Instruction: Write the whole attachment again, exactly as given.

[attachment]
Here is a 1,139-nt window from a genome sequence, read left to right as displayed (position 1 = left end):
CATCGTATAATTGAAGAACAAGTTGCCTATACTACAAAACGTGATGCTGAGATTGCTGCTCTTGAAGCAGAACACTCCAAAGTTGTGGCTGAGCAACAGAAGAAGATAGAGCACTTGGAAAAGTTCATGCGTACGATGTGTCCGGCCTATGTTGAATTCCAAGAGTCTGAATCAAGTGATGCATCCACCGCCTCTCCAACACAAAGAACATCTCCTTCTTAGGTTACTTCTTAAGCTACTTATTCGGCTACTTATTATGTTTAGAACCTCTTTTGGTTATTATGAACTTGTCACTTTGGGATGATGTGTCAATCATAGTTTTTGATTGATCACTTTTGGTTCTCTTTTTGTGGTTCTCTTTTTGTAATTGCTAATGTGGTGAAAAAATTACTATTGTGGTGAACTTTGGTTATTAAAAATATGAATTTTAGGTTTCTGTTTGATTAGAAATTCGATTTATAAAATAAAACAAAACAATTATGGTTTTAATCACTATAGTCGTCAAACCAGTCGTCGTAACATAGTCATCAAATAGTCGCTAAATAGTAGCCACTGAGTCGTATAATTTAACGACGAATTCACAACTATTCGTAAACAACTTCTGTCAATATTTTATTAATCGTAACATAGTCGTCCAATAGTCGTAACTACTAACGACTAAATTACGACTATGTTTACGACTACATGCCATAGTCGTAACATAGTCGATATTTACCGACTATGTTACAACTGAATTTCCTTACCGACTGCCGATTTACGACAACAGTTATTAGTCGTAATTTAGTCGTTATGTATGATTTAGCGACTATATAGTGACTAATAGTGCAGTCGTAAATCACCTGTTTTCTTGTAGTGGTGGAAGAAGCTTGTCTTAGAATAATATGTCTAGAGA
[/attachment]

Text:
Here is a 1,139-nt window from a genome sequence, read left to right as displayed (position 1 = left end):
CATCGTATAATTGAAGAACAAGTTGCCTATACTACAAAACGTGATGCTGAGATTGCTGCTCTTGAAGCAGAACACTCCAAAGTTGTGGCTGAGCAACAGAAGAAGATAGAGCACTTGGAAAAGTTCATGCGTACGATGTGTCCGGCCTATGTTGAATTCCAAGAGTCTGAATCAAGTGATGCATCCACCGCCTCTCCAACACAAAGAACATCTCCTTCTTAGGTTACTTCTTAAGCTACTTATTCGGCTACTTATTATGTTTAGAACCTCTTTTGGTTATTATGAACTTGTCACTTTGGGATGATGTGTCAATCATAGTTTTTGATTGATCACTTTTGGTTCTCTTTTTGTGGTTCTCTTTTTGTAATTGCTAATGTGGTGAAAAAATTACTATTGTGGTGAACTTTGGTTATTAAAAATATGAATTTTAGGTTTCTGTTTGATTAGAAATTCGATTTATAAAATAAAACAAAACAATTATGGTTTTAATCACTATAGTCGTCAAACCAGTCGTCGTAACATAGTCATCAAATAGTCGCTAAATAGTAGCCACTGAGTCGTATAATTTAACGACGAATTCACAACTATTCGTAAACAACTTCTGTCAATATTTTATTAATCGTAACATAGTCGTCCAATAGTCGTAACTACTAACGACTAAATTACGACTATGTTTACGACTACATGCCATAGTCGTAACATAGTCGATATTTACCGACTATGTTACAACTGAATTTCCTTACCGACTGCCGATTTACGACAACAGTTATTAGTCGTAATTTAGTCGTTATGTATGATTTAGCGACTATATAGTGACTAATAGTGCAGTCGTAAATCACCTGTTTTCTTGTAGTGGTGGAAGAAGCTTGTCTTAGAATAATATGTCTAGAGA